Super Moon October 2016

Paul Morgan Observatory

The Paul Morgan Observatory (PMO) is designed to provide onsite and online viewings of the sun and  night sky. The GS107 2018 class lab exercises will include use of the observatory during the summer of 2018. The observatory will also serve to provide outreach to schools via the Internet and onsite tours starting spring 2017. Public days and nights at PMO will start once a month as the weather improves Spring 2018. Watch for announcements.

Photograph above: Frost Super Moon November 13, 2016 at 5:05 p.m. from PMO

What's new at the Observatory?

Update 1-25--Dew heaters were tested and are working on Mount #1. The process of aligning Mount #2 has begun with the removal of the 4" refractor and C14 telescopes. The declination head on Mount #2 has been removed and all necessary camera control, power and dew heater cables needed to operate several dfferent cameras on two telescopes simultaneously have been installed inside the mount.  Special Mallincam cables have also been installed  thru the mount and under the floor in a special conduit to computer 1 and 2.  Skyris cameras have been evaluated at Celestron and returned for image testing at PMO.

Update 1-7-18 --Testing is completed on the Mallincam Xtreme Video camera on Computers 1 and 2 for Mounts 1 and 2.  Cables have been ordered to install the MX camera on Mount 2. 

Update 11-20 -- Work is underway to work on the AP 1100 mount and the C14 telescope. Rough collimation was completed  and now waiting for a clear night to do precision collimation.  Will begin soon working slowly on C14 mount issue as weather permits during the day. Computer C1 had some upgraded software installed.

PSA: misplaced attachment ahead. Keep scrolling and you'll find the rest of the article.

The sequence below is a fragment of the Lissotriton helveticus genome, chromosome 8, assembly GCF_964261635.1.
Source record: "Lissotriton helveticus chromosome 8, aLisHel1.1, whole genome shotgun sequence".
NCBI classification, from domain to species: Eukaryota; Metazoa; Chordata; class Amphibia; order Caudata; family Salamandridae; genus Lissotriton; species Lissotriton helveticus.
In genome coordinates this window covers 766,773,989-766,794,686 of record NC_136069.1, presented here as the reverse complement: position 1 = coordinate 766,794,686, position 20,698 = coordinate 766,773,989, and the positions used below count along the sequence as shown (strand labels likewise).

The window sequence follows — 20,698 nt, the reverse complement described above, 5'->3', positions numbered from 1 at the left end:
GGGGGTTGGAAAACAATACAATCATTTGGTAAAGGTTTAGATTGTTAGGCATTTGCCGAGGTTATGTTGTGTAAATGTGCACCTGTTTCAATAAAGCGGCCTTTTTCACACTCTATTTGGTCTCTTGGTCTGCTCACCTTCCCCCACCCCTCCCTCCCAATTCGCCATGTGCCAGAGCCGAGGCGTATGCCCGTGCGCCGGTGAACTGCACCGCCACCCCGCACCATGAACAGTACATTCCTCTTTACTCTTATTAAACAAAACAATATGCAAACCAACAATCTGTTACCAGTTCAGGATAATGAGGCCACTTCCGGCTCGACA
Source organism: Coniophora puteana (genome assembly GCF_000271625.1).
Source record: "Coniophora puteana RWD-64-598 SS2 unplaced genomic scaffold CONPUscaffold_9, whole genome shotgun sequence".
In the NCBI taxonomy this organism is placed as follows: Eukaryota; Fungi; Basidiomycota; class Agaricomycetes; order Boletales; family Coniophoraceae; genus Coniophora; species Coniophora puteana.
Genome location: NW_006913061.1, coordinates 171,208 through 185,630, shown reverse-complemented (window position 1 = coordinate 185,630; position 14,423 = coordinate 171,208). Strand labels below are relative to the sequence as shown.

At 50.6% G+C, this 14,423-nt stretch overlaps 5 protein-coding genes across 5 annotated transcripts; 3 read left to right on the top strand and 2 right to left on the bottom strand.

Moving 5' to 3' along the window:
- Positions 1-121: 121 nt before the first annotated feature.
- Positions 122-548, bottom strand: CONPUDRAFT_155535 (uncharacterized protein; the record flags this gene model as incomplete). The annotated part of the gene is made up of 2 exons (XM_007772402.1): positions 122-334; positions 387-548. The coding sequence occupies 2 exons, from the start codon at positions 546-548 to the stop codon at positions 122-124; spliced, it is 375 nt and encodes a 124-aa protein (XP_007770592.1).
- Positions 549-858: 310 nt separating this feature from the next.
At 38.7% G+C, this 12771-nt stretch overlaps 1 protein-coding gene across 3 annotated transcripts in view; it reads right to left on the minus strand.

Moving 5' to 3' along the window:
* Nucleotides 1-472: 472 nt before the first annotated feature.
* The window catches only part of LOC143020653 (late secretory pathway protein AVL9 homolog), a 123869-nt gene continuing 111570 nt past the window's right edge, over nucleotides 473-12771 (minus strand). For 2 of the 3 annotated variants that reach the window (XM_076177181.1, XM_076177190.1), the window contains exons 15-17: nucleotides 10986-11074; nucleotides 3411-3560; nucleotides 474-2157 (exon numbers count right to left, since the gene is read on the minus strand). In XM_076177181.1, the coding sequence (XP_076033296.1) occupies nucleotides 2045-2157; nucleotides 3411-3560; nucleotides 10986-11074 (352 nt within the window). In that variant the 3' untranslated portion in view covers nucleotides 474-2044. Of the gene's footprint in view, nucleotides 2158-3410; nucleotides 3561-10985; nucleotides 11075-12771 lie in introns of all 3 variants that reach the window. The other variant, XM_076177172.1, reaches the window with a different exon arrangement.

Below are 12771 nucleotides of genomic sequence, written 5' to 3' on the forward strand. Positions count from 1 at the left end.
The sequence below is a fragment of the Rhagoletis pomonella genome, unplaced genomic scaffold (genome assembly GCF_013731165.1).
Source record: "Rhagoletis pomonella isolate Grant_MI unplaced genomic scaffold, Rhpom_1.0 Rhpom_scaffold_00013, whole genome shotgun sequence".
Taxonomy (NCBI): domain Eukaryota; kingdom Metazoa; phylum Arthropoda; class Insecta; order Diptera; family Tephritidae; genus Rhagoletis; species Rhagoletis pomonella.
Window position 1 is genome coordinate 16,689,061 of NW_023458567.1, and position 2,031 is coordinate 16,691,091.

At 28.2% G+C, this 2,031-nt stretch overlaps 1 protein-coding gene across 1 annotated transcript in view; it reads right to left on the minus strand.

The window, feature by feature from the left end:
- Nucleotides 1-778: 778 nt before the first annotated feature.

Update 10-12-2017-- A sky map was completed on Mount #2.  The good news is now it is clear what needs fixing to bring the mount to full computer control. Unfortunately, considerable more work will be required than hoped for just a few days ago.  The process will take several weeks to complete over the few weather chances we get in late fall, winter and early spring.  Therefore, hope to have Mount #2 operational late Spring 2018.

Update 9-28-2017 -Progress continues on Mount and Pier #2. Polar alignment has improved from 3 arcminutes to less than 2 arcminutes. Computer control programs have been updated with new software. New Meridian and Horizon control limits have been developed and installed to safeguard telescopes and cameras from collisons with the pier and other scopes. A sky mapping imaging session was intiated but was aborted due to heavy smoke. All preparations are ready to complete this important step in mount# 2 alignment and operation. A new full aperture solar filter was purchased and installed on the Celestron C14 telescope.  New cables have been tested for Mount #2 to allow dual Skyris cameras to image from 2 separate telescopes simultaneously.  A camera cable issue for the Atik 414 camera has been resolved completing all thru the mount cable runs.